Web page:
As the orchestra tunes their instruments there is a certain magic in the air. It’s almost opening night of Ron Cunningham’s The Nutcracker and I can hardly contain my excitement! All the memories of performing in this classic holiday production for the past 22nd years come flooding back to me.
From my humble beginnings as a Baby Bunny in the “Battle Scene”, I always knew that one day I wanted to be a professional dancer for The Sacramento Ballet. I would watch the ballerinas in awe as they accomplished their choreography with the confidence and grace that comes with years of experience. Still a youngster, and just starting my ballet training, I couldn’t imagine exactly how they did it — but I knew that I wanted to be just like the dancers on stage.
Now, 22 years later, there I am backstage in my Sugar Plum tutu preparing my pointe shoes and trying to calm the butterflies in my stomach. Yes, even after all these years, and after all the hours of rehearsal, I still get nervous before every show. I know all the choreography inside and out, but the thing about a live performance is that you never know what might happen on stage — and that thrill is one of the many reasons why I love to perform.
This year alone, the Company dancers and I have spent over 200 hours in rehearsal for The Nutcracker. This year’s Nutcracker is certainly not our first rodeo –if you add up all the years each Sacramento Ballet dancer has performed a version of the Nutcracker, we dancers bring audiences a total of 361 years of experience! For many, like myself, The Nutcracker was our first experience on stage and the reason why we eventually pursued a professional ballet career.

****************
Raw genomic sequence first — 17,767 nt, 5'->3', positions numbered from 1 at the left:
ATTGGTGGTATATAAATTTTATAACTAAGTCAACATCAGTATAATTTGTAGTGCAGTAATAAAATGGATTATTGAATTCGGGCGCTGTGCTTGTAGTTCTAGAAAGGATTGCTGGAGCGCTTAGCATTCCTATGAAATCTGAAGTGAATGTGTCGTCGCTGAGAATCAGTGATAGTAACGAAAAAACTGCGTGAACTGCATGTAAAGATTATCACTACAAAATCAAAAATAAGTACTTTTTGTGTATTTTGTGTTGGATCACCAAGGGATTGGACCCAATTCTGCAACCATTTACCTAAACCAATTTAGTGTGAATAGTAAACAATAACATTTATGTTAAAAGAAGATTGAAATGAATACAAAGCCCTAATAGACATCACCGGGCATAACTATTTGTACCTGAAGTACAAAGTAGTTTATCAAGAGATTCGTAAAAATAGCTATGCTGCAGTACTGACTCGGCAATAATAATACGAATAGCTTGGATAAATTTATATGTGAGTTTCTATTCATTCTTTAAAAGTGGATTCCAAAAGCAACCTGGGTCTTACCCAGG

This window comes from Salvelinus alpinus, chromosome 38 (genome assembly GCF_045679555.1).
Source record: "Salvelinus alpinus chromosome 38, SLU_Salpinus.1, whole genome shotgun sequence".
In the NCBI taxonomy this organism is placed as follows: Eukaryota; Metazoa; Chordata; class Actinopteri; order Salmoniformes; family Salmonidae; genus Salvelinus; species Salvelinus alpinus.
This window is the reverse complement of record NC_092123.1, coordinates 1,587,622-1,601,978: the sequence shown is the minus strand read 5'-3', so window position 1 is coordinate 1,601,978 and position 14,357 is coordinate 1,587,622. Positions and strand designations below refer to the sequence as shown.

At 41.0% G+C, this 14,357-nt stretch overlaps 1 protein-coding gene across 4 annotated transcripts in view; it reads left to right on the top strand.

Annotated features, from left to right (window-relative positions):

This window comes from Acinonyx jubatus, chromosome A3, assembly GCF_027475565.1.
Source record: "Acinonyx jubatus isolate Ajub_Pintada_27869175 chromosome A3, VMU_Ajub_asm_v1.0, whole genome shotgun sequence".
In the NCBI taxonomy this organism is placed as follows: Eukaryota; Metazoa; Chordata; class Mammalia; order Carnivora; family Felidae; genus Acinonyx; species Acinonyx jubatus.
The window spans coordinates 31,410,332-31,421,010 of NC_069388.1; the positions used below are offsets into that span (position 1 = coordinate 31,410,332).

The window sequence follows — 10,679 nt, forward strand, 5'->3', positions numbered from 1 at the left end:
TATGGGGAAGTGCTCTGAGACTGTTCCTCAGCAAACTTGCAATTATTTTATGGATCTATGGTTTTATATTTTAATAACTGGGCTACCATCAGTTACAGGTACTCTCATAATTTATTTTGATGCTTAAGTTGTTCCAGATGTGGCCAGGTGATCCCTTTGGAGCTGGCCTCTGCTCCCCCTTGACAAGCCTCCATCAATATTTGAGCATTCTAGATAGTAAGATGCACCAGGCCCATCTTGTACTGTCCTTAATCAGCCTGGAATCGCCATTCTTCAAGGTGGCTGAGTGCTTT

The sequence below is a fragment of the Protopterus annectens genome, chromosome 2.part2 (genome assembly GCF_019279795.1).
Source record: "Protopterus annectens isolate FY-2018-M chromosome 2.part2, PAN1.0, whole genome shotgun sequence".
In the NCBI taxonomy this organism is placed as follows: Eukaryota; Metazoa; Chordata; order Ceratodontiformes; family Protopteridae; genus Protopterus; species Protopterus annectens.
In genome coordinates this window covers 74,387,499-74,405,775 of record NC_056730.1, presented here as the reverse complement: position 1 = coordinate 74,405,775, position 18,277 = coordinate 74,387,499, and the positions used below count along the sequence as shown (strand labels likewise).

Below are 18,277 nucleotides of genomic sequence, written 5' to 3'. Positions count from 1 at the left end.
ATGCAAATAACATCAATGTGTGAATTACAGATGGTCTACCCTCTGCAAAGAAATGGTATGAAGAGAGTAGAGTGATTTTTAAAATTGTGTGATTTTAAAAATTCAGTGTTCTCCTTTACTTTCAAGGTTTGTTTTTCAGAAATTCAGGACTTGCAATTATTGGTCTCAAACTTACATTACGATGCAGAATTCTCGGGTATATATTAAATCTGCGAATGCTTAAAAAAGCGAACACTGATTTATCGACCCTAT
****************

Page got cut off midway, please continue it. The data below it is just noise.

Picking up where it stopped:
The life of a dancer is one that requires immense dedication, discipline, and vision. We start our workday with a one and a half hour ballet class to improve our ballet technique and build stamina, followed by up to five hours of rehearsal, six days a week. We rehearse our choreography for our Artistic Director or ballet master (equivalent to a coach) who constantly corrects us in an effort to helps us achieve our best possible performance. Over time, we develop tough skin like the calluses around our toes. Dancers are taught to strive for perfection, although we all know that it is unattainable. Our work never ends as there is always a next level to reach.
All the hard work and hours of training however become instantly worth it once we step onto the stage. The Nutcracker is particularly treasured by the dancers as, in our Sacramento version, we work with over 500 children throughout the performances. To see their smiles and genuine joy as they take the stage alongside us reminds us of the reason we pursued our chosen profession in the first place.
The Nutcracker is so much more than just a ballet performance — it’s a holiday tradition that celebrates our community in the most meaningful way. It’s truly a miracle to watch people from all walks of life spend their time and invest their hearts into making The Nutcracker a success. For me, it wouldn’t be the holiday season if I wasn’t backstage preparing to dance The Nutcracker. Now, as I prepare for opening night, I am filled with a special kind of happiness that comes from knowing I am part of a legacy that inspires the spirit of the holiday season for generations.
See The Sacramento Ballet’s hard work throughout the month of December. Ron Cunningham’s The Nutcracker will be performed December 12-22 at the Sacramento Community Center Theater. To learn more, visit its Sacramento365.com event listing here.
This blog post was written by The Sacramento Ballet’s principal dancer, Alexandra Cunningham.